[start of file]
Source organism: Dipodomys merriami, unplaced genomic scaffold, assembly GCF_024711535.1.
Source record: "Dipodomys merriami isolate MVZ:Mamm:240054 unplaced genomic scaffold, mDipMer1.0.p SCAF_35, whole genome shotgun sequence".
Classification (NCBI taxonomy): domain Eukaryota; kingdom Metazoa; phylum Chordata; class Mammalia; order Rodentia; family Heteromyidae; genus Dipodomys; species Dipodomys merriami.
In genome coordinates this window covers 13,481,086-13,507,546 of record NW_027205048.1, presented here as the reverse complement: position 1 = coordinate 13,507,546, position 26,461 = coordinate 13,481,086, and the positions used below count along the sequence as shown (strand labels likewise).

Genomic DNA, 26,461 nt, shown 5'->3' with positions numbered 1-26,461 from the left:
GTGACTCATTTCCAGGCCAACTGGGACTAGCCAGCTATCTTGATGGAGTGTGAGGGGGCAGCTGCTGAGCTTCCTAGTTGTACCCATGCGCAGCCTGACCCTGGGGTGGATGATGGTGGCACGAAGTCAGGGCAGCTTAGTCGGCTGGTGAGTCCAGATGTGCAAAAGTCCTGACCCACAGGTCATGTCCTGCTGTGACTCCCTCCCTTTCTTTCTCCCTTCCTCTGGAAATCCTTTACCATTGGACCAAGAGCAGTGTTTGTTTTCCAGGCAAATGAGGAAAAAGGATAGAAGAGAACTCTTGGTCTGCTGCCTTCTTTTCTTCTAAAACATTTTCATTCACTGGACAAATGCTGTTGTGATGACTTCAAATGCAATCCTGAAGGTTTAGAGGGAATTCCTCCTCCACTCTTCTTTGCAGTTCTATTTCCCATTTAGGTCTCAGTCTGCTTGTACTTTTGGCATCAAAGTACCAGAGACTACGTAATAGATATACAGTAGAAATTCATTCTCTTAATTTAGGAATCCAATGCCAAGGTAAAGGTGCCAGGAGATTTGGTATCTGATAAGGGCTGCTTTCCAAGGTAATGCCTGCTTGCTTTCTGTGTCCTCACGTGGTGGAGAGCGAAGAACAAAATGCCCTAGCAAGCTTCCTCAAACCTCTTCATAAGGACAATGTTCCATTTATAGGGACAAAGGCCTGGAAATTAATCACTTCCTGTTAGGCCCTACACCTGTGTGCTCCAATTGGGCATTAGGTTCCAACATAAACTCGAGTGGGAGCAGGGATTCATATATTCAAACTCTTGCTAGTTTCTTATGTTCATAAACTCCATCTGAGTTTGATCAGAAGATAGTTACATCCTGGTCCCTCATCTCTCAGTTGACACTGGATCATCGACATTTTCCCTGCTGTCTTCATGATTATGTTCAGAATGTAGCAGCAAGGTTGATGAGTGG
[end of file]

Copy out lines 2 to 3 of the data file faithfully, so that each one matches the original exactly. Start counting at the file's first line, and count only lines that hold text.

Source record: "Dipodomys merriami isolate MVZ:Mamm:240054 unplaced genomic scaffold, mDipMer1.0.p SCAF_35, whole genome shotgun sequence".
Classification (NCBI taxonomy): domain Eukaryota; kingdom Metazoa; phylum Chordata; class Mammalia; order Rodentia; family Heteromyidae; genus Dipodomys; species Dipodomys merriami.